Skin Cancer Is Cancer, Despite What Some People Say
Last updated: February 2020
I am familiar with the recommendation to not go on social media at night, because it can keep you from sleeping well. Last night, I ignored that advice and went on Instagram before I went to sleep. I came across a post by the Today Show about a celebrity who was recently diagnosed with skin cancer, a basal cell carcinoma. So I read it. I always read about skin cancer, and it’s not like it even takes up so much of my time to do so, because there aren’t many articles posted about it. I was curious about the post since I have had two basal cells. I started reading the comments, and after reading just a few, I saw a pattern emerging.
But how serious is skin cancer, really?
My heart started pounding and I got really upset. There were so many comments from people stating: “It’s just skin cancer”, “Stop making a big deal about this, it’s only skin cancer, it’s not real cancer”, “She’ll be fine”, and my favorite, “So overdramatic”. Really? Basically, many comments were from people who were almost annoyed that the Today show was making a big deal about a basal cell carcinoma.
The answer: very serious
Now, of course, there were comments written in response to these negative statements, illustrating how serious skin cancer can be, from both survivors and from relatives and friends of skin cancer patients:
“I just had a family member die from melanoma.”
“My sister died of melanoma a year ago, it was found by her hairdresser, it was on her scalp.”
“I had a malignant melanoma removed last year. Go to get checked.”
“Please do your research on melanoma, it is deadly.”
“I had a good friend die within 10 months of being diagnosed with it (melanoma). She was 37.”
And some people offered prayers.
Ignorance is not bliss
After I got over the feelings of frustration with those who downplayed the seriousness of a skin cancer diagnosis, I realized that many of those who posted comments saying that skin cancer isn’t serious are just plain ignorant. We say this all the time, and it’s true. There is a lack of awareness about skin cancer, ranging from who is at risk (answer: everyone) to how to prevent and treat it. It often seems that unless someone knows someone who has had skin cancer, they don’t realize how much those who have it can suffer. And not everyone knows you can die from skin cancer, but yes, you can.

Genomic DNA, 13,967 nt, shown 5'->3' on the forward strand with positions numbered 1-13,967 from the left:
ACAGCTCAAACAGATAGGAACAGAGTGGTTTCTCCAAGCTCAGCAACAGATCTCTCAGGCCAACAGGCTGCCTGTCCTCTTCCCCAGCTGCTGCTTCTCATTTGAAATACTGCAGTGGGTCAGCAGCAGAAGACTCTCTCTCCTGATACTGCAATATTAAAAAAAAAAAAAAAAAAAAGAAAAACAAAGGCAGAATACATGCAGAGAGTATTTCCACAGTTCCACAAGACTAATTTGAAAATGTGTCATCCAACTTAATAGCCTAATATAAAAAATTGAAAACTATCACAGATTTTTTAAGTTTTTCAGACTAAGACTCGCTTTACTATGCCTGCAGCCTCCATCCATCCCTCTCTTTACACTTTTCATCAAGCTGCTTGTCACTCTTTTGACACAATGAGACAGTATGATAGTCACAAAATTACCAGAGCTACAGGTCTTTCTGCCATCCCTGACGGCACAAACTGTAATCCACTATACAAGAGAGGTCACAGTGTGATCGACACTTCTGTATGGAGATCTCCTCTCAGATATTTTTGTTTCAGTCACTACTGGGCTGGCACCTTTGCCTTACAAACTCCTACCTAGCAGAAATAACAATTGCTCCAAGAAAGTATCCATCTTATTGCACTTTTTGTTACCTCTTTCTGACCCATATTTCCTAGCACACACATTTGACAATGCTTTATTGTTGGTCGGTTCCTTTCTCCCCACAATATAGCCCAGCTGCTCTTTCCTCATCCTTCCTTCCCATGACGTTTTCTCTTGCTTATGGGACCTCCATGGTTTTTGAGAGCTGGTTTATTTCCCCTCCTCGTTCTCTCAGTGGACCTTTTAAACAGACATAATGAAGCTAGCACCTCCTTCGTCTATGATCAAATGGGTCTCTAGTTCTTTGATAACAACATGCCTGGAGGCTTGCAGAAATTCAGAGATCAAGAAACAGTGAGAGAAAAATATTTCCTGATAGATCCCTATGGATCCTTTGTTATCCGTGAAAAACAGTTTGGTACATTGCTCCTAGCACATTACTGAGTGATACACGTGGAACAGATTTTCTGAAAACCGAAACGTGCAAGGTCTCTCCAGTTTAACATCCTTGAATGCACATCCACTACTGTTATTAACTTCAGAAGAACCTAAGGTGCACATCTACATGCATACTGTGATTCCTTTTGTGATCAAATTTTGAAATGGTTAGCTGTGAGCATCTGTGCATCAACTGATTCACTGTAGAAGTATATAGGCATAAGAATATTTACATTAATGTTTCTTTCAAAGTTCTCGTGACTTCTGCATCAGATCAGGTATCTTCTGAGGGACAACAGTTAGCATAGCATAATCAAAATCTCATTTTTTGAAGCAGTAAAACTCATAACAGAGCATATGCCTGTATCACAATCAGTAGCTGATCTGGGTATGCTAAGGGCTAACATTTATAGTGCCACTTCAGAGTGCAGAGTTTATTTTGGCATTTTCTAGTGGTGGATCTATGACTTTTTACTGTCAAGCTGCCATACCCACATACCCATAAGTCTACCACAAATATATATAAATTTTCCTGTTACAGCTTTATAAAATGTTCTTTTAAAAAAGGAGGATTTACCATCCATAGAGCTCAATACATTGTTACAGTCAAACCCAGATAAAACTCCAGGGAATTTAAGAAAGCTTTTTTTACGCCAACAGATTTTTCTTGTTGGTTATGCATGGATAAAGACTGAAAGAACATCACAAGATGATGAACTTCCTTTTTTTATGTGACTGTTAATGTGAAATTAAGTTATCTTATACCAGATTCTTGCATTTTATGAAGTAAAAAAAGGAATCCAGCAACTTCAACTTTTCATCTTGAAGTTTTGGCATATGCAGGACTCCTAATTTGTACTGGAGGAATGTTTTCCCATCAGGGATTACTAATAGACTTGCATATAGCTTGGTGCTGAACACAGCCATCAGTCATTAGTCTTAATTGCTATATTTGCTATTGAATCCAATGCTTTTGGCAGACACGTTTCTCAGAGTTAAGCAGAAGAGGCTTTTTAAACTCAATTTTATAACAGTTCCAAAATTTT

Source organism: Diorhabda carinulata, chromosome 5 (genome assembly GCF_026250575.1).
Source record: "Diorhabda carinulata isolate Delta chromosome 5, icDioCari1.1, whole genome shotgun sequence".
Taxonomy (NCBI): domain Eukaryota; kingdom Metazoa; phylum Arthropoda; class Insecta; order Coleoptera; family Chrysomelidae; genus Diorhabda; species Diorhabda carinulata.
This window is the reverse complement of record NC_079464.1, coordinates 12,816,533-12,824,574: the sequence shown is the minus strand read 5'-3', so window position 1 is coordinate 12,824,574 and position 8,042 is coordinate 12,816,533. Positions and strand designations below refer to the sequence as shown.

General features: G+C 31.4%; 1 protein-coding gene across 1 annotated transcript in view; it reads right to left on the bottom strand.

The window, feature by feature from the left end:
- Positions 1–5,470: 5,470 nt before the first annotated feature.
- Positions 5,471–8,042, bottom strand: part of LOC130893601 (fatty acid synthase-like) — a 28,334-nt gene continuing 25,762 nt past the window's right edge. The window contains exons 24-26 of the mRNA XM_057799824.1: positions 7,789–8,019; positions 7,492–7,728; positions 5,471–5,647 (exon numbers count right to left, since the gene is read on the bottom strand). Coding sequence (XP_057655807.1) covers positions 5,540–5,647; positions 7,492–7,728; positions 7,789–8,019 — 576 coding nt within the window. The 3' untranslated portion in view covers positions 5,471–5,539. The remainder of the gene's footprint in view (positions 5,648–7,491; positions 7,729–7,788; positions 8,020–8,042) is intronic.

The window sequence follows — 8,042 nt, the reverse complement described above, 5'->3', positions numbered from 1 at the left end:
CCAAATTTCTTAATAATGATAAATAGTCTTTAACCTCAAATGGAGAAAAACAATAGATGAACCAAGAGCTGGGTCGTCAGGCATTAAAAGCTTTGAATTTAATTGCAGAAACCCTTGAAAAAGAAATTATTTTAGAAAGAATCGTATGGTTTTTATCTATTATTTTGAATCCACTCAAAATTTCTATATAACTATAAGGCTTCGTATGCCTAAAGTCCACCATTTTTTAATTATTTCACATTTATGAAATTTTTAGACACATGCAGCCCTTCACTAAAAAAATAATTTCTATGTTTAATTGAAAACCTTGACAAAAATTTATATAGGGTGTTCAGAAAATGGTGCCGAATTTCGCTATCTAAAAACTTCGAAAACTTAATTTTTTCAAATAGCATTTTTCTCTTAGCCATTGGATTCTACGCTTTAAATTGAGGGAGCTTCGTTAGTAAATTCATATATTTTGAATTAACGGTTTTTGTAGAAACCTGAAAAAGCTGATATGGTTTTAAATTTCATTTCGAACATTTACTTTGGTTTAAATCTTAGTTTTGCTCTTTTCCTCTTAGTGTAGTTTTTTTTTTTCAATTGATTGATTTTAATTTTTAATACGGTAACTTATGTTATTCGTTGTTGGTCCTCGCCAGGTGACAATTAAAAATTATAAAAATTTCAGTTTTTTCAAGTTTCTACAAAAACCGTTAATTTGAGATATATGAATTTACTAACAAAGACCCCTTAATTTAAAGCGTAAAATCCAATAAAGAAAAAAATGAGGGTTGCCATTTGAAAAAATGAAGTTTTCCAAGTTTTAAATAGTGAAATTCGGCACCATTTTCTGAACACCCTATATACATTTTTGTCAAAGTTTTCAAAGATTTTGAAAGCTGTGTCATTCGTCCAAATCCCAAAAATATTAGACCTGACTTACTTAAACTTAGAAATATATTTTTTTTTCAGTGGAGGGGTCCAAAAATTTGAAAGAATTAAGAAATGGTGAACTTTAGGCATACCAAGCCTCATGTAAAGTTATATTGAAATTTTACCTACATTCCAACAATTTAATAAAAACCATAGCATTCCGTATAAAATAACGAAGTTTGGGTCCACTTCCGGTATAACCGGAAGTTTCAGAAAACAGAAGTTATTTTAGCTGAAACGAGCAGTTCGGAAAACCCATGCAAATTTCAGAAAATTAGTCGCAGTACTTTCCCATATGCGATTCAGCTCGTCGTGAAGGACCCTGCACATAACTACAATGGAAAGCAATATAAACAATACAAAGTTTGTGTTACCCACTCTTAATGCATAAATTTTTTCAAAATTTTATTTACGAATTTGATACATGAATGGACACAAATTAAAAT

Yes, basal cell is cancer too
There was also a debate in the comments about whether basal cell carcinoma is a form of skin cancer. Some said no (e.g., “I’ve had basal cells removed but I don’t tell people I have ‘skin cancer’”, “Basal cells are precancerous, not melanoma”) But others emphasized that basal cell carcinoma is skin cancer (e.g. “Actually, basal cell carcinoma is a form of skin cancer, just not a dangerous one”)
Comments in the form of education
Now that I’ve had time to think about it, I do see an important message in some of the comments on this post, to educate people about the importance of annual skin checks: “Monitor your moles and your body and if anything looks suspicious see a dermatologist. Yearly checkups should be part of your medical appointments”, "...get regular checkups from a dermatologist.”
How do we educate the public on the seriousness of skin cancer?
I often think about ways to better educate the general public about skin cancer and the importance of having yearly skin checks. I wonder why a full body check isn’t recommended as part of a yearly check-up. We know the recommendation to have a mammogram by age 40, a colonoscopy by age 50, and so on. But how many of us have heard a recommendation about when to start getting skin checks? Who has been told to get them?
Maybe the back and forth comments on the Instagram post served a purpose. If they lead to even one individual checking himself/herself and going for a skin check, they’ll be useful.
Do you sunscreen in the fall?